Honda S90 - Luggage Rack.


This page details a luggage rack which was designed to fit the Honda S90.

It was manufactured from cold rolled steel tubing of 14mm for the main frame and 12mm for the smaller cross pieces.

It was mounted using 4 fixing points. Two at the top of the rear shock absorber mounting and two on the rear indicator mounting points on the rear wheel arch.

 

 

 

 

 

 

 

 

To see the plans for this rack design, please click the image to the right. However please note that these dimensions worked on my bike but yours may be different. In particular it is recommended that mountings at the indicator points are made to suit not just taken from the sketch.

Click to enlarge

 

 

 

 

 

 

 

 

First a piece of long 14mm tubing was bent in 2 places to form the outside frame of the rack.

Mounting drilled 8mm

This frame was then cut to final length and each end had a short section filed half-way through. Then a piece of drilled plate was brazed to each end.

 

 

 

 

 

 

 

 

The frame was put in place on the bike without the seat to ensure that it would fit and that everything was square.

 

 

 

 

 

 

 

 

With the seat back in place, two bits of 14mm pipe were cut and bent to form the grab rail and the front cross piece. Both these parts had radii filed in the ends to fit neatly against the side of the existing 14mm tube.

Then the rack was removed from the bike and the 2 parts brazed in place. A piece of 8mm threaded rod was used to hold the ends together during the joining process

Rack with grab handle and cross piece in place

 

 

 

 

 

 

 

 

To finish the loading area of the rack two 12mm pieces of piece were cut and filed to fit and then brazed in place.

Click to enlarge

 

 

 

 

 

 

 

 

This photo shows the rack fitted in place using the 2 shock absorber mountings. At this point it was still resting on the rear indicators.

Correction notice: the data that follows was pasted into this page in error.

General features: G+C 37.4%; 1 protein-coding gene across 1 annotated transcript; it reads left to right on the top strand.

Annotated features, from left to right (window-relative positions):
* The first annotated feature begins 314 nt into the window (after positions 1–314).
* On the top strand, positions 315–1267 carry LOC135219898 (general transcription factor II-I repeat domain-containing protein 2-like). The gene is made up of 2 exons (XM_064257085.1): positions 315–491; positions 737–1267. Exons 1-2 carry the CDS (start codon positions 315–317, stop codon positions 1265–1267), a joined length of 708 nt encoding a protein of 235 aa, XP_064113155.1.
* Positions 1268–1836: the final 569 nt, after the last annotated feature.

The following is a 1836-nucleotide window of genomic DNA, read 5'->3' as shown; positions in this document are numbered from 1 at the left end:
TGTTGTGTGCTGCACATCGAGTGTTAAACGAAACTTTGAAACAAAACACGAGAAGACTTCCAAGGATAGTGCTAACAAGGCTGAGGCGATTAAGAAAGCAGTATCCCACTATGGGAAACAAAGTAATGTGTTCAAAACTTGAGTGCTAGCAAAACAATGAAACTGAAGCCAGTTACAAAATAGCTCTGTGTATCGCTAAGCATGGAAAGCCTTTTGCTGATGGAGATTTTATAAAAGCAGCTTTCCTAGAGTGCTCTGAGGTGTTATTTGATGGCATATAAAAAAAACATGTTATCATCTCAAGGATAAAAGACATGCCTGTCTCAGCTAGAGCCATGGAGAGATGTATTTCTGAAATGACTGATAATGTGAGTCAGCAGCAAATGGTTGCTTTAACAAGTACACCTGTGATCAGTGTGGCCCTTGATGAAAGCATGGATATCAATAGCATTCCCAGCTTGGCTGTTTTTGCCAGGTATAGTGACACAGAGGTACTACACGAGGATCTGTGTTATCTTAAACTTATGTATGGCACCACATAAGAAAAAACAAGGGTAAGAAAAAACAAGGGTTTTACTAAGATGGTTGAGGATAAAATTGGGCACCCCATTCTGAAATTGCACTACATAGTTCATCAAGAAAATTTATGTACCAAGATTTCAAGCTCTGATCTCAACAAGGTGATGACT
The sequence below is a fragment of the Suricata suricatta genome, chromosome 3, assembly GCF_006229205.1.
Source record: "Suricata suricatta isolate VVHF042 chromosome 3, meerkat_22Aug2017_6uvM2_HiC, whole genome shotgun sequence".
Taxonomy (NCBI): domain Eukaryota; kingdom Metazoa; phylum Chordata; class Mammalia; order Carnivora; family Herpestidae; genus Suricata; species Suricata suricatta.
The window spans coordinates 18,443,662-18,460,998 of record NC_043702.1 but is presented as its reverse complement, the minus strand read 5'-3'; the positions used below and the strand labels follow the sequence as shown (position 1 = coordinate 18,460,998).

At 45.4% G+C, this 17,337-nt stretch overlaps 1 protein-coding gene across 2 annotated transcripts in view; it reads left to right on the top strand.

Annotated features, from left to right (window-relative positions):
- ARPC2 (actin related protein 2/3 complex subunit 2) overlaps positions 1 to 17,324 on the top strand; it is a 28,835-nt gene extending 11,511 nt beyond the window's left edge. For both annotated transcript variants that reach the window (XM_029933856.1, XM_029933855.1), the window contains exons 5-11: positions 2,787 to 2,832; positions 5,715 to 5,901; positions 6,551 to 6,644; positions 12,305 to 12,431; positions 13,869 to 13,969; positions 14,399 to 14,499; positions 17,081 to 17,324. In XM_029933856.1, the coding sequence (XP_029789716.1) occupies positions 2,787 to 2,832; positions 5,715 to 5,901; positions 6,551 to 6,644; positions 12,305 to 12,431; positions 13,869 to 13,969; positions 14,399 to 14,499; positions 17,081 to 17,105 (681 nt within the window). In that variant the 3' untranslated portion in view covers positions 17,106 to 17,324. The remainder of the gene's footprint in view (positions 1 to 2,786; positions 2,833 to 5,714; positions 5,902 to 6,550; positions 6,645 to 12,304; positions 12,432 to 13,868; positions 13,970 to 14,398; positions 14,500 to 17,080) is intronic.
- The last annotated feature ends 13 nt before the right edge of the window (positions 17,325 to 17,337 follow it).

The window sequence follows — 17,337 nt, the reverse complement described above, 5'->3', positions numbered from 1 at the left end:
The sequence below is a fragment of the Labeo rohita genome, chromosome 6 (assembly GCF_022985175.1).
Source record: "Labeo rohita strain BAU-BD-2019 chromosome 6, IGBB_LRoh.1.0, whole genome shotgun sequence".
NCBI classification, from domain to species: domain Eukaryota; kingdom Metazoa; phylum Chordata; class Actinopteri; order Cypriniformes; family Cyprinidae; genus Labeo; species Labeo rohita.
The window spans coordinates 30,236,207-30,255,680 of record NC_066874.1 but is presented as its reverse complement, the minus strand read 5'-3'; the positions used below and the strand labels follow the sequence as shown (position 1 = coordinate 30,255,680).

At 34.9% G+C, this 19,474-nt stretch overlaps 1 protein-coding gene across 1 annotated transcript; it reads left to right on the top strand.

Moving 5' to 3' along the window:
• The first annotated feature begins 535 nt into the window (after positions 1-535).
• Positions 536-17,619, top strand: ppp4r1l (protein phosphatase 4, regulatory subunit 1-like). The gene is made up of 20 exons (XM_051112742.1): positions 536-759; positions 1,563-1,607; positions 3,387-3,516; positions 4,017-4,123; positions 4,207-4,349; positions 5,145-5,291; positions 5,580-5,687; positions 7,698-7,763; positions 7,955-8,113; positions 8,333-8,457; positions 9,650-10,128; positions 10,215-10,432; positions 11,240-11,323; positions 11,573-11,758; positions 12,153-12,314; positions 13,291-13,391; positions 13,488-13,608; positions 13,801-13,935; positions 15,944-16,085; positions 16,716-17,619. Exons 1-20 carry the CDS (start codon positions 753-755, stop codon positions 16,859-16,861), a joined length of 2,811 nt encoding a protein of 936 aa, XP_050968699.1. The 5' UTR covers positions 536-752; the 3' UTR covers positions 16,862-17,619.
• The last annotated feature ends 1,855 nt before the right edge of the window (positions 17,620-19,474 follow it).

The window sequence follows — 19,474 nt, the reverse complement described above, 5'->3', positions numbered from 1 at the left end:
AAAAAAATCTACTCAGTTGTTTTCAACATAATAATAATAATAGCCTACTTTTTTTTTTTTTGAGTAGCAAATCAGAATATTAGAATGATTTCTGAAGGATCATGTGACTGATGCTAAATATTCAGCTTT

Click to enlarge

 

 

 

 

 

 

 

 

These images show the components used to mount the rack to the indicator mountings on the rear wheel arch. The stand off was 53mm long. It had an M6x1 hole tapped in one end and an external M6x1 thread on the other. The external thread was 6mm long.

The plate was a piece of 5mm steel. Cut to size and drilled as shown. This part was designed so that the indicator screw would also be used to screw the stand-off and plate together. One hole was slotted so that the indicator could be mounted without having to break and re-join the wire. The top of the mounting plate was filed to sit neatly against the 14mm tubing.

 

 

 

 

 

 

 

 

To braze the plate in the correct place the rack was assembled on the bike and the plate was clamped in place. Then the rack was removed from the bike and the plate brazed in the hearth. This was the only way to ensure that the plate was accurately positioned both linearly and angulaly.

The process was repeated on the second side.

 

 

 

 

 

 

 

 

The two photos below show the plate screwed to the stand off using the standard indicator screw. The stand-off secured the rack to the rear wheel arch and also provided an outboard mounting position for the indicator. If preferred, an alternative position for the indicators would be lower down either side of the number plate and there are commercial units available to do this. However this would need longer wires on the indictors whereas the design here could be installed and removed without any adjustment to the wiring.

 

 

 

 

 

 

 

 

 

 

 

 

 

 

 

 

The photo below left shows the rack cleaned up and with all the fabrication finished. The right one shows it painted with some black enamel paint. A better looking rack could have been made out of stainless steel as then it could have been left unpainted.

Rack finished - Click to Enlarge

Rack Painted - Click for larger image

 

 

 

 

 

 

 

 

Finally - some images of the rack assembled on the bike.

After fitting the indicators had to be checked for correct operation.

 

 

The rack looked just right when used with my work case.

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